FUSION 40 CATAMARAN
‘KANGAROO’. Good things come in small packages.
Not strictly speaking a charter
yacht review but nevertheless a long journey worth following.*
‘Kangaroo’ first came to my attention in around 2011 when it was up for sale
after having made quite a splash in the media at the time – before Instagram and YouTube got started.
I was looking to purchase
and this cat ticked all the boxed I thought needed ticking plus it had a really cool paintjob.
Alas, circumstances changed and a purchase
didn’t eventuate but ‘Kangaroo’ kept hopping about, ploughing the oceans many times over.*
Eventually, I lost
sight of her until last month when I was invited to go for a 2 day cruise
in the waters off Adelaide, Australia
. The ‘Kangaroo’ has made it home.
out of a box:
By way of background, ‘Kangaroo’ is a 2009 built*FUSION 40*Catamaran designed by Gary Lidgard.
Originally designed in 2003, this Fusion 40 is actually 11.67m long, 7.2m wide and weighs in a 5.2T (plus whatever you carry). It has a draft
of 0.8m and 0.8m bridgedeck clearance. Standard sail plain is 90sqm with mains and self-tacking jib
or up to 180sqm with a Code 0 or spinnaker
for downwind runs.
All components are produced in a kit form, at the time in Australia
, now in Thailand
. The lot neatly fits into two 40’ shipping
containers. From there the kit was shipped to France
for assembly by a professional builder
and launched in 2008.
Her first appearance was at the Grand Pavois de la Rochelle in September 2008 to promote the new brand concept
of this ‘semi kit boat’ in Europe
. Assembly skills required were what I would consider slightly beyond those available to the average ‘backyarder’.
However, it allowed a boatyard to produce a high quality, lightweight cat without the need for expensive production equipment
as all the part had already been produced in a controlled environment
This almost sounds like a promotion but I thought at the time, and still do, that the concept
was pretty cool. Boat
out of a box. Customizable and compact, yet big enough to do some serious sailing and even live aboard. And let’s be honest, this is a sweet looking cat!
The ‘serious sailing’ part has certainly been proven by the original owners. Two Atlantic crossing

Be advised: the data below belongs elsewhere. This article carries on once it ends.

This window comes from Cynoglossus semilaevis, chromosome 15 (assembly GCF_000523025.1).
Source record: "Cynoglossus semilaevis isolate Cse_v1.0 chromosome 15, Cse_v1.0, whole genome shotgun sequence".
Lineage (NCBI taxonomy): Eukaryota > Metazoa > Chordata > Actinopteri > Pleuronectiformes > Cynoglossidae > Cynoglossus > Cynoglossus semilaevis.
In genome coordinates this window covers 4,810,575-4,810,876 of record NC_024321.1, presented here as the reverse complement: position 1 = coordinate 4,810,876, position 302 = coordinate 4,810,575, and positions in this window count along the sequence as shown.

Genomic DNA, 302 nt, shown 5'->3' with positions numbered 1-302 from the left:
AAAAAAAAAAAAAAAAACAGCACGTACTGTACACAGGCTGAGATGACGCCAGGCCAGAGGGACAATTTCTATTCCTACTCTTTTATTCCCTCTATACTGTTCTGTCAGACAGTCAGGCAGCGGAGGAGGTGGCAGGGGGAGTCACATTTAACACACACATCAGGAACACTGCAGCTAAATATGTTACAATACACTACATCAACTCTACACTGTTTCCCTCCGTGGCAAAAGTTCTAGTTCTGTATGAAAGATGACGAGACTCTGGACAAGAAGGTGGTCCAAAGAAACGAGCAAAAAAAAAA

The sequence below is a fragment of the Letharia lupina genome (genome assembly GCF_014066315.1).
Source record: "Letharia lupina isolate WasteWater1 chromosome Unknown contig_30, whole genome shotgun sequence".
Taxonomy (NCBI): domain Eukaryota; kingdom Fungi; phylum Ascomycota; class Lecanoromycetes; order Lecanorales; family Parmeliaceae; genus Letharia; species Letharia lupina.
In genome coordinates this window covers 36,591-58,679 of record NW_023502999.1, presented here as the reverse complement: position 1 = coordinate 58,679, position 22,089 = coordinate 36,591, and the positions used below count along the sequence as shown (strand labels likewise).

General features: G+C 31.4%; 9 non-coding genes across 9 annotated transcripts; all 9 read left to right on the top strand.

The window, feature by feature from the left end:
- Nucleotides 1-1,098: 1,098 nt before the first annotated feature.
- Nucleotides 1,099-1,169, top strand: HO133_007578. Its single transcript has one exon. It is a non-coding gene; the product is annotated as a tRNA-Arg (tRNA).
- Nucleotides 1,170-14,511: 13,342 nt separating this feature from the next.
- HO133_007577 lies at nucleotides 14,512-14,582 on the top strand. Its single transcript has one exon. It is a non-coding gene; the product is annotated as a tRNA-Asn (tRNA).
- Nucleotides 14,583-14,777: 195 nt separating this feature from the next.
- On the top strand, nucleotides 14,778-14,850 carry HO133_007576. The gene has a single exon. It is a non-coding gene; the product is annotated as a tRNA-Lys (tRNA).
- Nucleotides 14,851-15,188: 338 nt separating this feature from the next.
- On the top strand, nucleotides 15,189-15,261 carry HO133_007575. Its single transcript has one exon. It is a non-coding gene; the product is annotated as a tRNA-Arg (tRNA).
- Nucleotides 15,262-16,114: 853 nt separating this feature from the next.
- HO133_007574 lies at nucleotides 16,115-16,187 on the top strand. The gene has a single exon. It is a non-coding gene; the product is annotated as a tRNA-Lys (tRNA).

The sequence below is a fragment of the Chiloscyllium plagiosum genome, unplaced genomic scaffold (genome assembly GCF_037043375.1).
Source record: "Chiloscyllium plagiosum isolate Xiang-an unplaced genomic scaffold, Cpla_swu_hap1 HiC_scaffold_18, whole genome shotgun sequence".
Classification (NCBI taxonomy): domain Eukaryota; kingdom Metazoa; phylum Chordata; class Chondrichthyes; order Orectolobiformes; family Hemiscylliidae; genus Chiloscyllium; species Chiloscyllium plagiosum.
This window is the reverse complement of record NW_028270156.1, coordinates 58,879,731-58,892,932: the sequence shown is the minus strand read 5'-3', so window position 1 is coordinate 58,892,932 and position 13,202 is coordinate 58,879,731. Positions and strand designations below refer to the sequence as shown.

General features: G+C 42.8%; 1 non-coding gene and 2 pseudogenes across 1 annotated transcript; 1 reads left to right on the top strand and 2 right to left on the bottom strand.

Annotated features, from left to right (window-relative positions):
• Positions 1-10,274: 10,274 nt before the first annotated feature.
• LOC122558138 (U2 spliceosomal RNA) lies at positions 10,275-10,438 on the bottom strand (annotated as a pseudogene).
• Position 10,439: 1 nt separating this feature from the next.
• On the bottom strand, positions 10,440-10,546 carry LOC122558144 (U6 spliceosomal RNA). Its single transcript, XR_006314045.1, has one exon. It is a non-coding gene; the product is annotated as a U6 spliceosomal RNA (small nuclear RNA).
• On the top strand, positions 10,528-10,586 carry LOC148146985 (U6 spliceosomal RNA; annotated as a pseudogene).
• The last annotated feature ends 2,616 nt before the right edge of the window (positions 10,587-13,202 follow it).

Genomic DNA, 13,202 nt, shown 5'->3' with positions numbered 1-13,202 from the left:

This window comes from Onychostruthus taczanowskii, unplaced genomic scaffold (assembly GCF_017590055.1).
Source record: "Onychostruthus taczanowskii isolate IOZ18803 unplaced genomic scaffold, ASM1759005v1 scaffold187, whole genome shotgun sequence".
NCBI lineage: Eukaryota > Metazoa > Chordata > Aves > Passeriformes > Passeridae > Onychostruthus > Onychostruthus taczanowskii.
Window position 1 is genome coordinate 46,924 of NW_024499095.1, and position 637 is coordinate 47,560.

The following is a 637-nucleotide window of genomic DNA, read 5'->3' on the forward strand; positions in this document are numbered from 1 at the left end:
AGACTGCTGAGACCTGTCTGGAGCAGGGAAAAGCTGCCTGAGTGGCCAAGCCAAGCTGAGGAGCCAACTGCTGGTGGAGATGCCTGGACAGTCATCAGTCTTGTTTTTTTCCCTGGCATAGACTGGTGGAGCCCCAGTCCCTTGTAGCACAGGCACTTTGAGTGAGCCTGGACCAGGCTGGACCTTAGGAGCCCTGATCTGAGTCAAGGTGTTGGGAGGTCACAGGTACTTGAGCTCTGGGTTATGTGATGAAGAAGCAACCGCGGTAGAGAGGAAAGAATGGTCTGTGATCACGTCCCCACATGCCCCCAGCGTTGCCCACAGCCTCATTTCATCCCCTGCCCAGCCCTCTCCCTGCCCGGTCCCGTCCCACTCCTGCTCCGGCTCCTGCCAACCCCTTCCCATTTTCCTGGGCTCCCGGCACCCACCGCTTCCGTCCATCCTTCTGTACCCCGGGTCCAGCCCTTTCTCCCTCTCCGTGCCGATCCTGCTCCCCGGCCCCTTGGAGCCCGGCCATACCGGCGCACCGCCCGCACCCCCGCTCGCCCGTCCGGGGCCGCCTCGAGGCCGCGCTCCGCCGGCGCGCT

and a trip via Panama
to Australia, putting some 30,000 miles on that boat.
Cruising off South Australia:
Fast forward to 2020. A little less worldly, our overnight trip was in the waters of Adelaide in South Australia. I have always seen this stretch of ocean as a somewhat limited cruising ground due to the perceived lack of protected anchorages
in the area, cold water
and sharks. I was going to be proven wrong.*
We started off from the Wirrina Cove Marina, a somewhat failed development approx. 1h30min drive south of Adelaide. The advantage; it’s close to beautiful Kangaroo Island and only a short, 35nm hop across to Edithburgh and the Eyre Peninsula beyond.
With 20-25kts of SSE winds, heading NW made for some swift and comfortable sailing on this 40 foot cat. 1st reef in the mains and full self-tacking jib
gave the boat a good balance at a max speed of 12kts with almost no tide.*
were reasonable new, so trimming was straight forward. We used the Code 0 earlier on in the day but as the apparent wind
speed climbed past 18kts we thought it was time to give it away.
for the night was a large anchorage just south of Edithburgh near Sultana Point. There are some large shoals of the coast, so accurate navigation
was required, but the area is well marked. The anchorage was surprisingly calm throughout the night with predominantly southerly winds at around 15kts. The Cruising Yacht Club provides numerous mooring
balls, giving peace of mind during the night.
The evening was spent of the generously proportioned and protected rear deck